The cooperation and relationship within biological systems are important since these systems are energetically open, exchanging information with their immediate environment (internal and external). This exchange of information is a catalyst for change. One such system, the inflammatory response, and the subject of this manuscript in relation to stretching, specifically stretching intensity, conveys information in response to several stimuli (trauma, injury, pathogens). Inflammation can be either acute or chronic, characterised by the mobilisation of inflammatory cells. Unlike chronic inflammation, acute inflammation is self-limiting and resolves with return of tissue homeostasis and integrity. Stretching, defined as an external and/or internal force, and the sensing of force being a fundamental feedback to the environment, suggests that this form of physical activity, specifically the intensity associated with the stretch, may be responsible for provoking an inflammatory response, a response entailing the infiltration of inflammatory cells and their relationship to the extracellular matrix (ECM). With much research on inflammation focused on its inhibition with the use of drugs, the focus on stretching intensity may provide another means of modifying the inflammatory response by specifically referring to stretch intensity.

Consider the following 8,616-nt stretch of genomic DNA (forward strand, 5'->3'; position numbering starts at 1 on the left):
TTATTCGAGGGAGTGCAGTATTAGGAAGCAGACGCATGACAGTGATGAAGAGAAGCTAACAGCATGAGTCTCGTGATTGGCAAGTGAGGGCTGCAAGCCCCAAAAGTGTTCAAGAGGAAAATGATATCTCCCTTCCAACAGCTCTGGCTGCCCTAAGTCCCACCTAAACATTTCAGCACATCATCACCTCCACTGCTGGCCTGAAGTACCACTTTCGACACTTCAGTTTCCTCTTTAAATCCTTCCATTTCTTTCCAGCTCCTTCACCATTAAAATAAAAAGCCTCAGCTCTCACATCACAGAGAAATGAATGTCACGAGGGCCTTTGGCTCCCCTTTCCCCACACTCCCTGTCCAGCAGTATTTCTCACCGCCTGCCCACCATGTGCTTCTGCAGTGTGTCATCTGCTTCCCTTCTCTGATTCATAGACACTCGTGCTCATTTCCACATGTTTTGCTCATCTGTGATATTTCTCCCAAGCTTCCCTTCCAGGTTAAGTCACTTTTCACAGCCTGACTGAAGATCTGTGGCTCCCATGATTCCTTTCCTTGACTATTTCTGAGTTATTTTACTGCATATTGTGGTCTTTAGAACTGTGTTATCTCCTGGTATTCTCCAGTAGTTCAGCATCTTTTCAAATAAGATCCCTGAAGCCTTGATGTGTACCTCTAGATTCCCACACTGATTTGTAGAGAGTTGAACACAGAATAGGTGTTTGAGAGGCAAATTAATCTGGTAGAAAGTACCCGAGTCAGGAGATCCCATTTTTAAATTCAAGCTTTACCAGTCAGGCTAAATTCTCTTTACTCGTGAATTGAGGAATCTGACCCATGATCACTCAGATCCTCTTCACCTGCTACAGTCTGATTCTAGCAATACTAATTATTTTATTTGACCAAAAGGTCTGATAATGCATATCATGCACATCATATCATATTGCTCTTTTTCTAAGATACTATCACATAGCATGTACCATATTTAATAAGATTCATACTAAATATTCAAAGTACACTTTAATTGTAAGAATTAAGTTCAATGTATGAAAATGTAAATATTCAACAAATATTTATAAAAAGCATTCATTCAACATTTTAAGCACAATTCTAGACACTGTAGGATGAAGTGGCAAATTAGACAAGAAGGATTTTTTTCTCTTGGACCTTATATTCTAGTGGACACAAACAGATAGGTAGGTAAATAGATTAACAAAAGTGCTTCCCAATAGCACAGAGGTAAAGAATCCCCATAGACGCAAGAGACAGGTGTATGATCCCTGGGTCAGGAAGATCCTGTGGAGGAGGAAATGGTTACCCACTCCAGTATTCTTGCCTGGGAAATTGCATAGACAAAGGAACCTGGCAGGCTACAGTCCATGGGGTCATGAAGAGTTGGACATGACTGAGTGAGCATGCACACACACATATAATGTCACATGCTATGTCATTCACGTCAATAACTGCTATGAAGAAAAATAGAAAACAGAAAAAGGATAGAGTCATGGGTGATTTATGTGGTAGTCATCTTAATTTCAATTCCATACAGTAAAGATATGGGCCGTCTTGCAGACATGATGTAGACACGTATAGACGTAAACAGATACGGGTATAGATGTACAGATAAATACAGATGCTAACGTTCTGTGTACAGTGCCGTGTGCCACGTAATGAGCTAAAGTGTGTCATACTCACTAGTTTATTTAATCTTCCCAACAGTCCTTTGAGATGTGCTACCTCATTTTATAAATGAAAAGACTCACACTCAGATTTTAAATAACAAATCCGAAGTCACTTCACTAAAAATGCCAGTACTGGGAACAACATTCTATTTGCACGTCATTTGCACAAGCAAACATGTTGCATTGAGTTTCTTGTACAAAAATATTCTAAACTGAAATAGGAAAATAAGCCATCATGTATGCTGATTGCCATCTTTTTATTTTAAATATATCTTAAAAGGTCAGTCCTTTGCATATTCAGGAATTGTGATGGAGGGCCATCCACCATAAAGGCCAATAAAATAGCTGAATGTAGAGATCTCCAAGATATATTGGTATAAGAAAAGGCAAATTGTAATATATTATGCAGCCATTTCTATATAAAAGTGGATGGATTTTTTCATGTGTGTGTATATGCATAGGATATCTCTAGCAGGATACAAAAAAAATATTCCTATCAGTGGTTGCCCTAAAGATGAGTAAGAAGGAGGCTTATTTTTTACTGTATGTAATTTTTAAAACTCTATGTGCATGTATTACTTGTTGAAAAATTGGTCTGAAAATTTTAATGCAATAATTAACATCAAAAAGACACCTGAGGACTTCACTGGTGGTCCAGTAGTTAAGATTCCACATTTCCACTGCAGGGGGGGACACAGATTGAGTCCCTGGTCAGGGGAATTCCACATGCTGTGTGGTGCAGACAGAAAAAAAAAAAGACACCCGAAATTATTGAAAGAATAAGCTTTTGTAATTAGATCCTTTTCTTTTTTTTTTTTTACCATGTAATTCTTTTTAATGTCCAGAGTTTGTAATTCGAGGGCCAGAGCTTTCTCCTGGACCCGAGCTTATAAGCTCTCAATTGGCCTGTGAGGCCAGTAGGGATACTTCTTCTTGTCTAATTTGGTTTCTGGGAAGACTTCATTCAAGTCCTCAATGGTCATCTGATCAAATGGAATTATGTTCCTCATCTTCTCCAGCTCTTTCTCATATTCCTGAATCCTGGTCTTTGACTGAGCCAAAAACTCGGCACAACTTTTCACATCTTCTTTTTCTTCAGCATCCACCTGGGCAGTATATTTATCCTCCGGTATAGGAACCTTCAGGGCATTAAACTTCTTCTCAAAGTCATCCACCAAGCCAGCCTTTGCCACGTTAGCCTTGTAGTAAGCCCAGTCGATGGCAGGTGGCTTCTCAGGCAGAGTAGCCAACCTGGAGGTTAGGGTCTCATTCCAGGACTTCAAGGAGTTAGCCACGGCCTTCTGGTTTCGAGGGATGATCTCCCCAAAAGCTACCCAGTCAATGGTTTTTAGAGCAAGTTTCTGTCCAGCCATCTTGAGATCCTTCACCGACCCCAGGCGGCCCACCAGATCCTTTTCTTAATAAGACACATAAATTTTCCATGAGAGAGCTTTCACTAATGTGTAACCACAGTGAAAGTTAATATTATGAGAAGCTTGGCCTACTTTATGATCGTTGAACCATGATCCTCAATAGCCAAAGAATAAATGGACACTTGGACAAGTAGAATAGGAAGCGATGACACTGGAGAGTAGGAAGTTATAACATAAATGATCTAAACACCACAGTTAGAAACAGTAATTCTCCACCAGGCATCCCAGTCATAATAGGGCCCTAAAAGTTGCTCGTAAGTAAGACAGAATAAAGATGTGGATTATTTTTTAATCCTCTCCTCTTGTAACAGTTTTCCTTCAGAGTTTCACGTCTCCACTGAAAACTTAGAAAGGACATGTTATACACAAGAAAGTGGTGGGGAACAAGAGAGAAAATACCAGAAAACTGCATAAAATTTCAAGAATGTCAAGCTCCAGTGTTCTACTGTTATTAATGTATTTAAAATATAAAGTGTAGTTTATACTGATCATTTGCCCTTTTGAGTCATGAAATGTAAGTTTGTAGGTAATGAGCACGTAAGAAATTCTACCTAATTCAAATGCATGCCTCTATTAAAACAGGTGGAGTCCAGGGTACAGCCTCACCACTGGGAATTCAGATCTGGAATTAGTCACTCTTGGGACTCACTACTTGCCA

- Marschall, F. (1999). Wie beinflussen unterschiedliche dehnintensitaten kurzfristig die veranderung der bewegungsreichweite? (Effects of different stretch-intensity on the acute change of range of motion). Deutsche Zeitschrift fur Sportmedizin, 50, 5–9.Google Scholar
- Mecham, R. P. (2001). Overview of extracellular matrix. Current Protocols in Cell Biology, 00.10.1, 10.1.1–10.1.14.Google Scholar
- Merskey, H., & Bogduk, N. (1994). Classification of chronic pain. Seattle, WA: IASP Press.Google Scholar
- Nordenstrom, B. E. W. (1983). Biologically closed electric circuits-clinical, experimental and theoretical evidence for an additional circulatory system. Stockholm, Sweden: Nordic Medical Publications.Google Scholar
- Rubartelli, A., Lotze, M. T., Latz, E., & Manfredi, A. (2013). Mechanisms of sterile inflammation. Frontiers in Immunology, 2013, 1–2.Google Scholar
- Wheater, P. R., & Burkitt, H. G. (1996). Wheater's basic histopathology: A colour atlas and text. New York: Chruchill Livingstone.Google Scholar
- Young, B., Stewart, W., & O’Dowd, G. (2010). Wheater's basic pathology: A text, atlas and review of histopathology. New York: Churchill Livingstone.Google Scholar